If you were to take this standard and apply it to the air conditioning filtration, HEPA filters for filtration, this is the Australian standard. That's about where you want to be, grade three or better. Anything less than that is questionable in terms of its ability to capture effectively, capture respirable dust. And if you look at the European standard, which is what a lot of standard filters now are rated on., You'll hear people talking about HEPA H13, H14, whereas the Australian standard, they grade. Means the same thing. Your HEPA filter arguably should be H14 if you're going to meet that standard. H13 is in that, just maybe not quite good enough.
But that's going to be the tag that you're looking for on your vacuum cleaner. So if you're cleaning mobile plant with a HEPA vacuum cleaner, it's going to have to have this sort of rating and not just for the filter, but for the instrument itself, for the machine. I've got a link in there, I don't know whether the slides are going to be provided, but industrial relations has a link for testing large class vacuum cleaners. It's a little bit difficult to get it up in this forum, but there is a link there if you want to have a look at it.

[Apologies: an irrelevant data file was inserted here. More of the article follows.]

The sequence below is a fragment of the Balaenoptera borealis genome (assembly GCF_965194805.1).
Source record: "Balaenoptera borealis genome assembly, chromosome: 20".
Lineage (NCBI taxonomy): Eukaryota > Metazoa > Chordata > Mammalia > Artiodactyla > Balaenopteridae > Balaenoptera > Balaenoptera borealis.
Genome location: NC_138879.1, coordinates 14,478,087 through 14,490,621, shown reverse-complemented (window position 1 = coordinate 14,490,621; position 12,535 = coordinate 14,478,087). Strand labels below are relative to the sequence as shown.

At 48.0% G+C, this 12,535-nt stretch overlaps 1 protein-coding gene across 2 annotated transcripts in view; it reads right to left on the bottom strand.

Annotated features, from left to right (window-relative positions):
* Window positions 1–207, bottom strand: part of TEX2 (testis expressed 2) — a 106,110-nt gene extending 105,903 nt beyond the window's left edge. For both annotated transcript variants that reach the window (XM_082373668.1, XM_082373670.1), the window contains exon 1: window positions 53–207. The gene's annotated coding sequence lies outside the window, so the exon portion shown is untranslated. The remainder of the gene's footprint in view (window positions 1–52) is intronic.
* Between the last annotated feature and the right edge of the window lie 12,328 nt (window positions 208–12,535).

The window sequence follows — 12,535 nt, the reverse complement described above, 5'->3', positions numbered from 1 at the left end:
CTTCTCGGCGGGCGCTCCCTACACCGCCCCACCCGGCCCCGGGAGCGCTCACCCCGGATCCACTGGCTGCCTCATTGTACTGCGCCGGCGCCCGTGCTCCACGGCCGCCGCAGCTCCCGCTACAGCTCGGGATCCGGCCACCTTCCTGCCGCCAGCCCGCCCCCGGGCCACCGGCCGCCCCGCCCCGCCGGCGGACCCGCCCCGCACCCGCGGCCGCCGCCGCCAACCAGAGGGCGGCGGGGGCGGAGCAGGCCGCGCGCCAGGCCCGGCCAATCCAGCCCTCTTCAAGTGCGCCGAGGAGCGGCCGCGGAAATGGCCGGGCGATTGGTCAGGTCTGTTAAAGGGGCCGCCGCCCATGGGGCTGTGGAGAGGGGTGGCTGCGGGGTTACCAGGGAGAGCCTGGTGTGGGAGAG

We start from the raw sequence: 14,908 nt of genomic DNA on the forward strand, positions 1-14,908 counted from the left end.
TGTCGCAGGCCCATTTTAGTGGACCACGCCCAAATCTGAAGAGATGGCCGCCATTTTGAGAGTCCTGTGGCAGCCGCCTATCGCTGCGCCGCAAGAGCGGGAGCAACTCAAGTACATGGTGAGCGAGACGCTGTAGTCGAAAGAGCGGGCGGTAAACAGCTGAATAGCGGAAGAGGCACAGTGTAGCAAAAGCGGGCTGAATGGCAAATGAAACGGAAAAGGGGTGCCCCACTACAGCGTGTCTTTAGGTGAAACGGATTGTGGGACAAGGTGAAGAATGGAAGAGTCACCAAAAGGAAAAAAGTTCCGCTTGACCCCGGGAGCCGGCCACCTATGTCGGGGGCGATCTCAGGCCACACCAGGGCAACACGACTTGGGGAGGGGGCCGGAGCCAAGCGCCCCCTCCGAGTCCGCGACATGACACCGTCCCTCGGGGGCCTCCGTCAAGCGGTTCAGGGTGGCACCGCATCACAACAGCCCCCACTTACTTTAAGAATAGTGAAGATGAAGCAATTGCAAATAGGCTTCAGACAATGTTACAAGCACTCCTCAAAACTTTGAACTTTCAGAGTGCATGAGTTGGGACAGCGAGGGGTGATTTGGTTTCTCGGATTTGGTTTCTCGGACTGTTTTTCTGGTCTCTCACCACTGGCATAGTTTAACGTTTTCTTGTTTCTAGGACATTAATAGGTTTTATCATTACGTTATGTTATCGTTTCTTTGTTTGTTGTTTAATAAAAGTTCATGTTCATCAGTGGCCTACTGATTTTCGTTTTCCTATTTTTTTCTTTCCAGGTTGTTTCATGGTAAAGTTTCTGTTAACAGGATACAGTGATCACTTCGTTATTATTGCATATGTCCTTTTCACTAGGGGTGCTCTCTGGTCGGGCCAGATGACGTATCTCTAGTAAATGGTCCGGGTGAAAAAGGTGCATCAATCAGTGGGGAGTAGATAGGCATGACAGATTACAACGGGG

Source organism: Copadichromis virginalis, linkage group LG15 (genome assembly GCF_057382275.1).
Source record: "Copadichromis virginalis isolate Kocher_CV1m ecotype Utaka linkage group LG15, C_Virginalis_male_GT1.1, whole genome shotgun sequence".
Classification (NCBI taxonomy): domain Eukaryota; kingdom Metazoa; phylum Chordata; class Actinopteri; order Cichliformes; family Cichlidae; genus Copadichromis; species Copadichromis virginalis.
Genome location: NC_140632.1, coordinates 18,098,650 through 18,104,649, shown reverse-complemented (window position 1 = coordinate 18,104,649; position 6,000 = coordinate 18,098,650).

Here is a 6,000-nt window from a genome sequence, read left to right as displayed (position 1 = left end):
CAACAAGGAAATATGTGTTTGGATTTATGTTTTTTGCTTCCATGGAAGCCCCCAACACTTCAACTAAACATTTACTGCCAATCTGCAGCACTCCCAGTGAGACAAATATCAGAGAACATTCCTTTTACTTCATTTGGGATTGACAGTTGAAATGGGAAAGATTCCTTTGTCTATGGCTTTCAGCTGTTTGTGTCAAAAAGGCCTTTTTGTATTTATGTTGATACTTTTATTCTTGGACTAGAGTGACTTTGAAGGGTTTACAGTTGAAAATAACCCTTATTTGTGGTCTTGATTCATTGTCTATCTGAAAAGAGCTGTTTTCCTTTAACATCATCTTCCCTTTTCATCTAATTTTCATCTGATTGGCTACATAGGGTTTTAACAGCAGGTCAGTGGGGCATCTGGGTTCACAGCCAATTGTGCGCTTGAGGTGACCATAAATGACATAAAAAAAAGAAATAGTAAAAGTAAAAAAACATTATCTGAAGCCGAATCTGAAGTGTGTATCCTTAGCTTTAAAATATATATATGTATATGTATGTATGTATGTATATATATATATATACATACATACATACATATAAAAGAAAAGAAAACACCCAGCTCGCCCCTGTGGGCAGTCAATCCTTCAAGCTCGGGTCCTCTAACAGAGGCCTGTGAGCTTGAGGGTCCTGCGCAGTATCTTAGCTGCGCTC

This just gives you a little bit of an idea in coal of where our problem might be. So there's a respirable dust exceedances over the exposure standard for respirable dust. All those circled occupations there, which works out at around about 30%, are operators who normally spend the bulk of their day in an enclosed cabin. So we're getting exceedances for dust, and we're getting exceedances for silica, for operators who should protected. And this is going to increase when the exposure standard drops for silica, there's going to be more of these, and it will become more of an issue to make sure workers are protected.